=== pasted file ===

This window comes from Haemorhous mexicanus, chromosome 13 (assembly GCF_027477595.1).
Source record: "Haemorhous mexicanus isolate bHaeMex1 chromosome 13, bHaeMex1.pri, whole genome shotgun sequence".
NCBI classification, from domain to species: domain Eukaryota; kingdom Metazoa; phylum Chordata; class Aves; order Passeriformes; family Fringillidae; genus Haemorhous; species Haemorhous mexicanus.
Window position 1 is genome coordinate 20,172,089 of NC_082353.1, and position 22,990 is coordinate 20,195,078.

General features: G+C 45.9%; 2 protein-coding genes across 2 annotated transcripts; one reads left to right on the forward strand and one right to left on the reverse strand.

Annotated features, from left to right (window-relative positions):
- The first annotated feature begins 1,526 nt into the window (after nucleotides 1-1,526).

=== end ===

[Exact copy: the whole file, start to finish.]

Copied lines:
This window comes from Haemorhous mexicanus, chromosome 13 (assembly GCF_027477595.1).
Source record: "Haemorhous mexicanus isolate bHaeMex1 chromosome 13, bHaeMex1.pri, whole genome shotgun sequence".
NCBI classification, from domain to species: domain Eukaryota; kingdom Metazoa; phylum Chordata; class Aves; order Passeriformes; family Fringillidae; genus Haemorhous; species Haemorhous mexicanus.
Window position 1 is genome coordinate 20,172,089 of NC_082353.1, and position 22,990 is coordinate 20,195,078.

General features: G+C 45.9%; 2 protein-coding genes across 2 annotated transcripts; one reads left to right on the forward strand and one right to left on the reverse strand.

Annotated features, from left to right (window-relative positions):
- The first annotated feature begins 1,526 nt into the window (after nucleotides 1-1,526).